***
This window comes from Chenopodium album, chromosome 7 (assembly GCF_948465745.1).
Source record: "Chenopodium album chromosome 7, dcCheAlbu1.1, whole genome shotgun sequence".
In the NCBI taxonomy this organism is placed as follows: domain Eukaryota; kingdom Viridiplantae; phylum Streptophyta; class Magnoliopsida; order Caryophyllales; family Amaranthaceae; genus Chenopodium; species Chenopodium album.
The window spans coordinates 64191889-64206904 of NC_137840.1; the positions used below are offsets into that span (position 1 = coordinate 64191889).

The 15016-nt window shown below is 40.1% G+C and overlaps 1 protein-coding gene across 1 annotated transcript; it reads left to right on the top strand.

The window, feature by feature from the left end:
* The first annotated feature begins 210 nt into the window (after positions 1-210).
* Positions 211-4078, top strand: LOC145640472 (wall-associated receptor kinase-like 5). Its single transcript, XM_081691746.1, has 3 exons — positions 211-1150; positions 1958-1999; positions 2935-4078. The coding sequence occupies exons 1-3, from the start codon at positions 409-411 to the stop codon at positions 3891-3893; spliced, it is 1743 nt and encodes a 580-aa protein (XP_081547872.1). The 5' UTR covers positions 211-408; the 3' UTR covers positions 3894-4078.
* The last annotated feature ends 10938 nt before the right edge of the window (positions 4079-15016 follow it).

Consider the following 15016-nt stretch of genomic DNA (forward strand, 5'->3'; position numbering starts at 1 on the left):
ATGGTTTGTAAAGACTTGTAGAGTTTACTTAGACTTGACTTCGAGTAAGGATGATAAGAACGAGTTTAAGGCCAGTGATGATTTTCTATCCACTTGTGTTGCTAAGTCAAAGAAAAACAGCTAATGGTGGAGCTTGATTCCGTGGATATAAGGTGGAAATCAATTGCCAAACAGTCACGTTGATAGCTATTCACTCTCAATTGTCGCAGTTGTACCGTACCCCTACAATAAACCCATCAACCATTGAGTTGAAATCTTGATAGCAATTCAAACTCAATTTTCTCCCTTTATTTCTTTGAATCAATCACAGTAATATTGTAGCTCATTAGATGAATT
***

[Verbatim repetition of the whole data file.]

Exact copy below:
This window comes from Chenopodium album, chromosome 7 (assembly GCF_948465745.1).
Source record: "Chenopodium album chromosome 7, dcCheAlbu1.1, whole genome shotgun sequence".
In the NCBI taxonomy this organism is placed as follows: domain Eukaryota; kingdom Viridiplantae; phylum Streptophyta; class Magnoliopsida; order Caryophyllales; family Amaranthaceae; genus Chenopodium; species Chenopodium album.
The window spans coordinates 64191889-64206904 of NC_137840.1; the positions used below are offsets into that span (position 1 = coordinate 64191889).

The 15016-nt window shown below is 40.1% G+C and overlaps 1 protein-coding gene across 1 annotated transcript; it reads left to right on the top strand.

The window, feature by feature from the left end:
* The first annotated feature begins 210 nt into the window (after positions 1-210).
* Positions 211-4078, top strand: LOC145640472 (wall-associated receptor kinase-like 5). Its single transcript, XM_081691746.1, has 3 exons — positions 211-1150; positions 1958-1999; positions 2935-4078. The coding sequence occupies exons 1-3, from the start codon at positions 409-411 to the stop codon at positions 3891-3893; spliced, it is 1743 nt and encodes a 580-aa protein (XP_081547872.1). The 5' UTR covers positions 211-408; the 3' UTR covers positions 3894-4078.
* The last annotated feature ends 10938 nt before the right edge of the window (positions 4079-15016 follow it).

Consider the following 15016-nt stretch of genomic DNA (forward strand, 5'->3'; position numbering starts at 1 on the left):
ATGGTTTGTAAAGACTTGTAGAGTTTACTTAGACTTGACTTCGAGTAAGGATGATAAGAACGAGTTTAAGGCCAGTGATGATTTTCTATCCACTTGTGTTGCTAAGTCAAAGAAAAACAGCTAATGGTGGAGCTTGATTCCGTGGATATAAGGTGGAAATCAATTGCCAAACAGTCACGTTGATAGCTATTCACTCTCAATTGTCGCAGTTGTACCGTACCCCTACAATAAACCCATCAACCATTGAGTTGAAATCTTGATAGCAATTCAAACTCAATTTTCTCCCTTTATTTCTTTGAATCAATCACAGTAATATTGTAGCTCATTAGATGAATT